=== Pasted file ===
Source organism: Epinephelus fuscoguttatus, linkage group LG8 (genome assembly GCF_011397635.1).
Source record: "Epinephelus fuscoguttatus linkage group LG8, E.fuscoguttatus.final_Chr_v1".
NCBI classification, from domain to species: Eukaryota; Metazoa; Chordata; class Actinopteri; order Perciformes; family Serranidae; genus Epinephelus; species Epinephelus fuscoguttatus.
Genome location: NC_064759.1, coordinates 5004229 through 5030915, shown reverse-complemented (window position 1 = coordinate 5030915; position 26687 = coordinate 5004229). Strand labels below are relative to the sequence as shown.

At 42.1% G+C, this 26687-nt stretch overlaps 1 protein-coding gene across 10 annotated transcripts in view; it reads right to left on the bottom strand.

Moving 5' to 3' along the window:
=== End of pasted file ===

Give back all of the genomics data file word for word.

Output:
Source organism: Epinephelus fuscoguttatus, linkage group LG8 (genome assembly GCF_011397635.1).
Source record: "Epinephelus fuscoguttatus linkage group LG8, E.fuscoguttatus.final_Chr_v1".
NCBI classification, from domain to species: Eukaryota; Metazoa; Chordata; class Actinopteri; order Perciformes; family Serranidae; genus Epinephelus; species Epinephelus fuscoguttatus.
Genome location: NC_064759.1, coordinates 5004229 through 5030915, shown reverse-complemented (window position 1 = coordinate 5030915; position 26687 = coordinate 5004229). Strand labels below are relative to the sequence as shown.

At 42.1% G+C, this 26687-nt stretch overlaps 1 protein-coding gene across 10 annotated transcripts in view; it reads right to left on the bottom strand.

Moving 5' to 3' along the window: